This juvenile White-winged Crossbill was very cooperative last winter out on the east end of Long Island.

COMMON REDPOLL
Most redpolls should stay in the north this winter because birch, alder and conifer seed crops are generally good across the boreal forest. Some redpolls should get south to usual southern parts of their winter range such as the Atlantic Provinces and Ontario’s Algonquin Park (Latitude 45.5), where redpolls have been recorded on 33 of 39 Algonquin Christmas Bird Counts. The rare “Greater” Common Redpoll (subspecies rostrata) from Baffin Island and Greenland is not expected in the south this winter.

HOARY REDPOLL
The rare Hoary Redpoll is usually found in flocks of Common Redpolls. It is not expected in the south this winter because this is not an irruption year for redpolls. The “Southern” Hoary Redpoll (exilipes) is the usual subspecies seen. “Hornemann’s” Hoary Redpoll (hornemanni) is a great rarity south of the tundra even during irruption years.

PINE SISKIN
Siskins will winter across the north because conifer crops (except white pine) are excellent. They should be attracted to heavy cone crops in southern Quebec’s Laurentian Mountains, New York’s Adirondacks and northern New England. Watch for siskins on spruce and hemlock. They prefer nyger seeds at feeders.

Last year we saw one of the biggest irruptions of Pine Siskins ever.

EVENING GROSBEAK
This big “eye-catching” golden grosbeak should visit sunflower seed feeders again this winter in Ontario and the Northeast. Numbers are increasing due to expanding spruce budworm outbreaks in northern forests. However, spraying to control budworms, if not already occurring in some provinces, will limit an increase in grosbeaks. Breeding success is higher in areas with budworm outbreaks because the abundant larvae are eaten by adults and fed to young. Evening Grosbeak populations peaked during the 1940s to 1980s when massive budworm outbreaks stretched across Canada. The last Algonquin Christmas Bird Count with very high numbers was the winter of 1984/85 when 1474 Evening Grosbeaks were found on the count (Birds of Algonquin, Tozer 2012).

THREE IRRUPTIVE PASSERINES

Movements of the following three passerines are often linked to the boreal finches.

BLUE JAY
Blue Jays move south in varying numbers every fall beginning in mid-September. This year expect a small to moderate flight along the north shorelines of Lakes Ontario and Erie because the acorn, beechnut, hazelnut and many soft mast crops are good to excellent across central Ontario and elsewhere. Interestingly, I found a Blue Jay feather stuck on a hazelnut north of Toronto on 11 August 2013. Good numbers of Blue Jays should visit feeders this winter in Ontario because many northern birds will not migrate south this fall.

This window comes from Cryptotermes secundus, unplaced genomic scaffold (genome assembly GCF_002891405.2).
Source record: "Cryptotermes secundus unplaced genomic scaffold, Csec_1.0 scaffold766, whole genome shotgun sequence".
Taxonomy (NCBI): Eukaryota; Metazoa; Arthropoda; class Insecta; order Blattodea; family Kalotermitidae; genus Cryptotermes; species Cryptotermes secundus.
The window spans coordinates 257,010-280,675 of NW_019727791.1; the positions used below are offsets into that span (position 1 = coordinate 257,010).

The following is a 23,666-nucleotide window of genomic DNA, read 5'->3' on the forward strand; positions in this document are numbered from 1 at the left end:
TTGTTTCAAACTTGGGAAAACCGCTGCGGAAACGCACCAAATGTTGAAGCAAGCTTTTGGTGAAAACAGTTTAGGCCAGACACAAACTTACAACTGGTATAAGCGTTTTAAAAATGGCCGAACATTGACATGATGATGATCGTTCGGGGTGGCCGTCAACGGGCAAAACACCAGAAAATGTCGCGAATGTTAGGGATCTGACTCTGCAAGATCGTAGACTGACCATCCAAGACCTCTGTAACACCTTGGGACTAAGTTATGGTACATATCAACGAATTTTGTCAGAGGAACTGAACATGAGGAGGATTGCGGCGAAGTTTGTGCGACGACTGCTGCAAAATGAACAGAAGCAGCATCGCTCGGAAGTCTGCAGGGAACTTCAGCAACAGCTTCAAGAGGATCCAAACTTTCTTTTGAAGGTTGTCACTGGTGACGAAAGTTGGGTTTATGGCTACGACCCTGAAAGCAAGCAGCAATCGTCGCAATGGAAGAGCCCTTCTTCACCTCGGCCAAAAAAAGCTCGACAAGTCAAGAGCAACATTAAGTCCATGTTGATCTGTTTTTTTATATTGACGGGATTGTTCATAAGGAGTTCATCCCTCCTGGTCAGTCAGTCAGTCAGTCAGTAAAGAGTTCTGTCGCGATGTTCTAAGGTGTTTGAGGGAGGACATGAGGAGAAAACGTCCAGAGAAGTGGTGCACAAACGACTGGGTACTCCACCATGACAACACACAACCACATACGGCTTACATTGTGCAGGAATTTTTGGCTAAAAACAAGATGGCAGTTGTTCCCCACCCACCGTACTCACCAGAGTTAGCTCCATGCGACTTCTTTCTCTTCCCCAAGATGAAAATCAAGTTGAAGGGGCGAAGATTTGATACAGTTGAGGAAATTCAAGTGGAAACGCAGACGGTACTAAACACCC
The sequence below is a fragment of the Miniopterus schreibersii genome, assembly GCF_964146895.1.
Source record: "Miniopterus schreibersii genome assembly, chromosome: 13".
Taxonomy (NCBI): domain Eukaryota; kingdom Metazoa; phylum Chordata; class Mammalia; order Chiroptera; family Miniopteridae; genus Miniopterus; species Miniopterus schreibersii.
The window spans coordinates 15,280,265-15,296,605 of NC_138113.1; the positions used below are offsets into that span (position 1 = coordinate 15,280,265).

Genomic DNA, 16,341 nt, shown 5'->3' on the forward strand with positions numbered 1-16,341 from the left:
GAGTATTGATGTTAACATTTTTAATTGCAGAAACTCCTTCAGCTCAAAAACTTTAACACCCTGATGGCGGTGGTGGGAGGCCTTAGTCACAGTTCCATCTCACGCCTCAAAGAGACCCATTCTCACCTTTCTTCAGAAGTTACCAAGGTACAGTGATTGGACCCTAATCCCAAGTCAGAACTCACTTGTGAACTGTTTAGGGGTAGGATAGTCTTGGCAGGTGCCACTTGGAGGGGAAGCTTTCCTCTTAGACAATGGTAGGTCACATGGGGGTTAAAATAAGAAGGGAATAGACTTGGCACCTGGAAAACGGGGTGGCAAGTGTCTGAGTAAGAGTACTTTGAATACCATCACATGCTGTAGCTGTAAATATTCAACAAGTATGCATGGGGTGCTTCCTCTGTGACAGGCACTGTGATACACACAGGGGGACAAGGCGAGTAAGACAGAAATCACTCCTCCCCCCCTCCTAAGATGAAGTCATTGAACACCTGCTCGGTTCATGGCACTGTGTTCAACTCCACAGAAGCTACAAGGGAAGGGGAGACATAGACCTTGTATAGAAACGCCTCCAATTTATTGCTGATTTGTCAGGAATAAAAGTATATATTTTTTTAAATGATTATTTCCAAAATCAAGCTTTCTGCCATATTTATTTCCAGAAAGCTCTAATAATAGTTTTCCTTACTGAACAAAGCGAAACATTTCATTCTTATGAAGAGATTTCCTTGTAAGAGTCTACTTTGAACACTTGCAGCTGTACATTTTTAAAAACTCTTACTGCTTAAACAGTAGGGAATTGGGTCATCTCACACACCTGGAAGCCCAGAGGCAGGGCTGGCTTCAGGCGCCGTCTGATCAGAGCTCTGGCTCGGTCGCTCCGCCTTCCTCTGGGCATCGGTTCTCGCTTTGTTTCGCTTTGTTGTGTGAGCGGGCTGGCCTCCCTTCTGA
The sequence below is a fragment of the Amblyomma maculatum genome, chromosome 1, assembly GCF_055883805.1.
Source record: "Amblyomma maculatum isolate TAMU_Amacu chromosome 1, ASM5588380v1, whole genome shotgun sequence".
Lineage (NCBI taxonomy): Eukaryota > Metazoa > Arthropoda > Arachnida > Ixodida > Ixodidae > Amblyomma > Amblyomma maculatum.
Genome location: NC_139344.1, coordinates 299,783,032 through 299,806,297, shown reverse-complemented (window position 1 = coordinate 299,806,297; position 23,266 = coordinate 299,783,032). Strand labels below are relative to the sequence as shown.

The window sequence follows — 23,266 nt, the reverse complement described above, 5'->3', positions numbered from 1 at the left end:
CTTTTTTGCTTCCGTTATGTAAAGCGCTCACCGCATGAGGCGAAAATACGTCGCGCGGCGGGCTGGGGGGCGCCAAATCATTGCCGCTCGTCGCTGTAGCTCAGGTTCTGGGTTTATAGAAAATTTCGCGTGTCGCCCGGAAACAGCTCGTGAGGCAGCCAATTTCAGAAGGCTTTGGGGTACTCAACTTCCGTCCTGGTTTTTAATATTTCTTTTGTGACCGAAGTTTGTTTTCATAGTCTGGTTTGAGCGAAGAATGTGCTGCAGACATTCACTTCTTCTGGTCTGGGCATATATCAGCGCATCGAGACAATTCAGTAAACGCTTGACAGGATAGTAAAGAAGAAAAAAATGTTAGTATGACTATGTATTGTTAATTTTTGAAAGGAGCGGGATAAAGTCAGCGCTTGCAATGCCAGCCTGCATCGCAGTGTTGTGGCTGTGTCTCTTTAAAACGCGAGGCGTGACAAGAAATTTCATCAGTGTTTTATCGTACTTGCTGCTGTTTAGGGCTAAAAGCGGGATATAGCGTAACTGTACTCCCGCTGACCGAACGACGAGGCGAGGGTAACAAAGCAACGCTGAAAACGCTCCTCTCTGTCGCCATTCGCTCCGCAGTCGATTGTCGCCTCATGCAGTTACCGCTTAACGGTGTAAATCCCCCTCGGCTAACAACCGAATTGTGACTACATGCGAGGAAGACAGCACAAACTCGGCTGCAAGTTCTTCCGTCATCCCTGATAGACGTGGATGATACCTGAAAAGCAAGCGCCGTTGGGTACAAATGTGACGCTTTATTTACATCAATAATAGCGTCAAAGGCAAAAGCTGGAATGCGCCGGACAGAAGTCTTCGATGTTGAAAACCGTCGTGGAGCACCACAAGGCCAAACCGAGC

RED-BREASTED NUTHATCH
No movement of Red-breasted Nuthatches this year reliably predicts that spruce cone crops are heavy in the boreal forest. This indicates a non-irruption year for finches, especially Pine Siskins and White-winged Crossbills which similarly specialize on conifer seeds, especially white spruce seeds. Some more southerly nuthatch populations may be permanent residents. We have Red-breasted Nuthatches year-round at our suet, sunflower and peanut feeders in Toronto and they annually bring their young to the feeders.

Red-breasted Nuthatches were everywhere last winter!

BOHEMIAN WAXWING
Most Bohemians will remain in the boreal forest this winter because mountain?ash berry crops are very good to bumper from Alaska to Newfoundland and Labrador. When feeding on mountain-ash berries, Bohemians and Pine Grosbeaks often occur together. The superficial resemblance of Bohemian Waxwings to female Pine Grosbeaks is striking and may be functional. If some Bohemians move south they will be attracted to abundant berries on European mountain?ash, small ornamental crabapples and buckthorn. Some are likely to occur in traditional areas such as Ottawa and Peterborough.

Here’s hoping you see a nice mixed flock of crossbills this winter though it does seem rather unlikely.

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Written by Corey
Corey is a New Yorker who lived most of his life in upstate New York but has lived in Queens since 2008. He's only been birding since 2005 but has garnered a respectable life list by birding whenever he wasn't working as a union representative or spending time with his family. He lives in Forest Hills with Daisy, their son, Desmond Shearwater, and their indoor cat, B.B. His bird photographs have appeared on the Today Show, in Birding, Living Bird Magazine, Bird Watcher's Digest, and many other fine publications. He is also the author of the American Birding Association Field Guide to the Birds of New York.